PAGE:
SSR 73-44c: SECTION 205(g) (42 U.S.C. 405(g)). -- JUDICIAL REVIEW -- FAILURE TO EXHAUST ADMINISTRATIVE REMEDIES -- JURISDICTION OF COURT
20 CFR 404.907 et seq.
James D. Chambers v. Social Security Administration, U.S.D.C., D.Kan., Civil Action L-2296 (11/20/72)
- Where claimant for disability insurance benefits was advised on August 15, 1972, that on basis of initial determination he was not entitled to such benefits because he failed to meet statutory disability requirements, and was further advised of his right to request review within 6 months of date of notice, but who instead sought judicial review, held, initial determination is first step in a four-step administrative review system to safeguard rights of a claimant; accordingly, since claimant failed to exhaust the administrative remedies available to him, the court is without jurisdiction to proceed.
O'Connor, District Judge:
By order dated October 19, 1972, we requested that the plaintiff supplement his pleadings by stating whether he has heretofore applied for social security benefits, and if so, whether a final order denying benefits had been entered by the Secretary. The plaintiff has now filed with the Clerk of this Court, a letter from the Department of Health, Education and Welfare, which states that the plaintiff "is not entitled to disability insurance benefits because he fails to meet the disability requirement of the law." However, as stated in our prior memorandum and order, the crucial question before us is whether the plaintiff has adequately exhausted his administrative remedies pursuant to 42 U.S.C. § 301, et seq. Whether plaintiff is entitled to benefits is initially a matter for administrative action, subject only to our limited inquiry as to whether there is "substantial evidence" to support the Secretary's decision. [42 U.S.C.A. § 405(g); Branch v. Finch, 313 F.Sup. 337 (D.C.Kan. 1970); Gardner v. Bishop, 362 F.2d 917 (10th Cir. 1966).] It is fundamental that under Section 405(g), our jurisdiction is limited to reviewing final decisions of the Secretary of Health, Education and Welfare denying requested benefits.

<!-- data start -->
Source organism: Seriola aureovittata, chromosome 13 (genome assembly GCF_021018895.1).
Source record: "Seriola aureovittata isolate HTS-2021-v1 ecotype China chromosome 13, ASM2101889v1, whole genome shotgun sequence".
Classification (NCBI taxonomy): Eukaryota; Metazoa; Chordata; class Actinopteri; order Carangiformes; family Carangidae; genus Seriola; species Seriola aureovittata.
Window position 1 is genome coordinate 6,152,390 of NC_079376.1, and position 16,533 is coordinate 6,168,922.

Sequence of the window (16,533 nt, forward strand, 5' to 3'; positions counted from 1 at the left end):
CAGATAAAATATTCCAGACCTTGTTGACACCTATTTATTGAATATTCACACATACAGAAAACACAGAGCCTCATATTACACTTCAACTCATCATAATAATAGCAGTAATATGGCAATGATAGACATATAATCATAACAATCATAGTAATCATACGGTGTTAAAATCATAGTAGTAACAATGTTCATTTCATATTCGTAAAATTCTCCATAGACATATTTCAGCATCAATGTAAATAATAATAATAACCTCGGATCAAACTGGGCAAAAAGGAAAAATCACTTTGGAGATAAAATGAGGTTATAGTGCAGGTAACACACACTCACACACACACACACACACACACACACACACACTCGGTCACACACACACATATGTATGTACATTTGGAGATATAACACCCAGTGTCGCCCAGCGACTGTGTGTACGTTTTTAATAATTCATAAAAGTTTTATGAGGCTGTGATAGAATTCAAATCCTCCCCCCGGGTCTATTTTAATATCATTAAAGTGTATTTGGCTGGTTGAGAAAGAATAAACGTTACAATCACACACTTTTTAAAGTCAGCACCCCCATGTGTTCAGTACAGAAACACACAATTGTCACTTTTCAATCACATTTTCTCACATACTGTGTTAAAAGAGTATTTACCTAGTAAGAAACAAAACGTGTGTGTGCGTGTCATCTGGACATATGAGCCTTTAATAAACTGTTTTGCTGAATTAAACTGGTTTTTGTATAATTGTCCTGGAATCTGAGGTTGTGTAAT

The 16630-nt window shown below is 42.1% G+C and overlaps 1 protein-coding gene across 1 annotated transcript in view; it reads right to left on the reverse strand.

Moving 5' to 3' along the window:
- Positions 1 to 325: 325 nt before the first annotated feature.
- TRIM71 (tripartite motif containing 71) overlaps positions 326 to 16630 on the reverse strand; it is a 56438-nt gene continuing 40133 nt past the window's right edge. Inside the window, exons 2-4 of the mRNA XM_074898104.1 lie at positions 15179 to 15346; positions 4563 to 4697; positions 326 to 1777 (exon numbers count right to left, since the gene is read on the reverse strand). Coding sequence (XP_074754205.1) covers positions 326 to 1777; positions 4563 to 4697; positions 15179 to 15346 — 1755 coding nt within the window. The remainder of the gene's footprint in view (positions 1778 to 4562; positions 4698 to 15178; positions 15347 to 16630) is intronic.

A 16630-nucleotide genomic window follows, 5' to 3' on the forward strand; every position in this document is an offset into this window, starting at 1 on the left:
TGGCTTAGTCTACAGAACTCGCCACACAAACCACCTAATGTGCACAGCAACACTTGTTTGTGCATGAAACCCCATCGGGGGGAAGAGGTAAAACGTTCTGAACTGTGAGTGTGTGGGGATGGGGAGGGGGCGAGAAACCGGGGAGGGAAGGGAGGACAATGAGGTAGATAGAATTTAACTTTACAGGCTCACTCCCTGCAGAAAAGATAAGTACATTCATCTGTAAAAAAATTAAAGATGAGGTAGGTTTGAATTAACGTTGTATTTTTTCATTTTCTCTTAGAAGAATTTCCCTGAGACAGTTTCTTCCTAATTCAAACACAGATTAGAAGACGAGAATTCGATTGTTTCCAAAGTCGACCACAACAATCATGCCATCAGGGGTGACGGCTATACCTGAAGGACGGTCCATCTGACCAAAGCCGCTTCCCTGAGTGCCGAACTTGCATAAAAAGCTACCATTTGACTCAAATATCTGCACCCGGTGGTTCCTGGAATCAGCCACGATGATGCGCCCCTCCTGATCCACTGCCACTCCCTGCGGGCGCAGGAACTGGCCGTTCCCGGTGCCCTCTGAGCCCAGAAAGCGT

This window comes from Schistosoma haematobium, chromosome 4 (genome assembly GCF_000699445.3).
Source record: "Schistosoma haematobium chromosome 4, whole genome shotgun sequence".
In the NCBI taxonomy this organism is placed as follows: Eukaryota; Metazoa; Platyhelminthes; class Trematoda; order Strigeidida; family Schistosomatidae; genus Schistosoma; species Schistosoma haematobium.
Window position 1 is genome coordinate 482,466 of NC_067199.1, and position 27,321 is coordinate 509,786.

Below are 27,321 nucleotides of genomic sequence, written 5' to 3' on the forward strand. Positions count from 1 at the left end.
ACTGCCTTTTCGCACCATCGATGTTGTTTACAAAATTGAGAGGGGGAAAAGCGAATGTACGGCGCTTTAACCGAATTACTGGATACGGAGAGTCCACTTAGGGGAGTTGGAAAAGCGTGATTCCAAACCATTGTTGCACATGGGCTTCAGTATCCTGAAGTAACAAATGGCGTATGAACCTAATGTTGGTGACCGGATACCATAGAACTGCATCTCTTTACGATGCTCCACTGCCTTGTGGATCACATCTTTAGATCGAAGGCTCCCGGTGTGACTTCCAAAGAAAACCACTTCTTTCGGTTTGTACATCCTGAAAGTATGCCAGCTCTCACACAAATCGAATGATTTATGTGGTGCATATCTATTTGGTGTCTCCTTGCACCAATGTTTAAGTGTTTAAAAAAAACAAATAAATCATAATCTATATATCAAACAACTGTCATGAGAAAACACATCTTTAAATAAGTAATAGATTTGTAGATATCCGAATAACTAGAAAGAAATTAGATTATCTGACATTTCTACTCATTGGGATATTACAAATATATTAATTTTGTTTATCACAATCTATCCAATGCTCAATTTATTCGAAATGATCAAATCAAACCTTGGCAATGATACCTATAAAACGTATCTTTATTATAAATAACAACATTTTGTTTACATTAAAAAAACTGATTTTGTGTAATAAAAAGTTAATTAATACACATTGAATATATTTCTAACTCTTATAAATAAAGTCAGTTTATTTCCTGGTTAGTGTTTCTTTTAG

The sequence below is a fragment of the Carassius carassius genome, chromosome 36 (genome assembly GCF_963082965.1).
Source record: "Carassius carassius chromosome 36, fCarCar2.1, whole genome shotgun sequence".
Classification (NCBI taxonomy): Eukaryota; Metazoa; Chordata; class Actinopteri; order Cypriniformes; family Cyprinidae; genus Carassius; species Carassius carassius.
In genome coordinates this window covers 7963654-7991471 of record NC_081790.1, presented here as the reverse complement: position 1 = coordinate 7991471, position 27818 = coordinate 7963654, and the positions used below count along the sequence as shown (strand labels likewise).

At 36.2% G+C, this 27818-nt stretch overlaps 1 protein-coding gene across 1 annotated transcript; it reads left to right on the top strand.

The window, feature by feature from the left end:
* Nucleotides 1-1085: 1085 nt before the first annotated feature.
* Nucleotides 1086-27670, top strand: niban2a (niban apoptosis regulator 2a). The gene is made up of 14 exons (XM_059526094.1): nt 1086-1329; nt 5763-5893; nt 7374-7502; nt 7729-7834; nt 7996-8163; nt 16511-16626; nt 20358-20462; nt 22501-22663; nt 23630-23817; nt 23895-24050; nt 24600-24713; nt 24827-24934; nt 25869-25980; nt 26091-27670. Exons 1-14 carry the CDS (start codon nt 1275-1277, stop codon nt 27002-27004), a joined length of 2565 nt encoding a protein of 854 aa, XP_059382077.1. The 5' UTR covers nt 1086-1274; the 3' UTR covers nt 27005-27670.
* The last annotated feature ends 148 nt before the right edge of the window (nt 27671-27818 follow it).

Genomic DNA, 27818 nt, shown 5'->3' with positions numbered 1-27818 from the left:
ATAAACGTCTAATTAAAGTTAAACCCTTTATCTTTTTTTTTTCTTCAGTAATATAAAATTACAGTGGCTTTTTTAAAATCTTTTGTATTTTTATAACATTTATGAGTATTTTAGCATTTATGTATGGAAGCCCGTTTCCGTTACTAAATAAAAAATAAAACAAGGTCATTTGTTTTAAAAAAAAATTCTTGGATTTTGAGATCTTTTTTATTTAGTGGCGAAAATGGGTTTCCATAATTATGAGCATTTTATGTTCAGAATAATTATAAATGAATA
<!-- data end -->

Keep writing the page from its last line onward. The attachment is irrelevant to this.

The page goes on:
It is apparent that plaintiff has received but an "initial determination" pursuant to 20 C.F.R. 404.907. The court concludes that it presently is without jurisdiction in this matter in that plaintiff has administrative remedies remaining available to him. From the text of the "initial determination" letter itself, it is obvious that plaintiff may request that the case be re-examined within six months of the date of the notice, dated August 15, 1972.
Furthermore, plaintiff is entitled to a hearing, pursuant to 42 U.S.C. § 421(d), 20 C.F.R. 404.917, et seq. If petitioner receives an adverse decision at the hearing, he may then appeal to the Appeals Council, pursuant to 20 C.F.R. 404.938, et seq. At any of these stages, a remand or reconsideration is possible. It is only after plaintiff has fully exhausted his remedies within the structure of the Social Security Administration, that this court would receive the aforementioned limited jurisdiction to review the record to determine whether there exists "substantial evidence" to support the Secretary's decision. Branch v. Finch, supra. From the face of the complaint itself, it is obvious that plaintiff has failed to exhaust the administrative remedies available to him, and that we are without jurisdiction to proceed in this matter until the Secretary has made a final decision.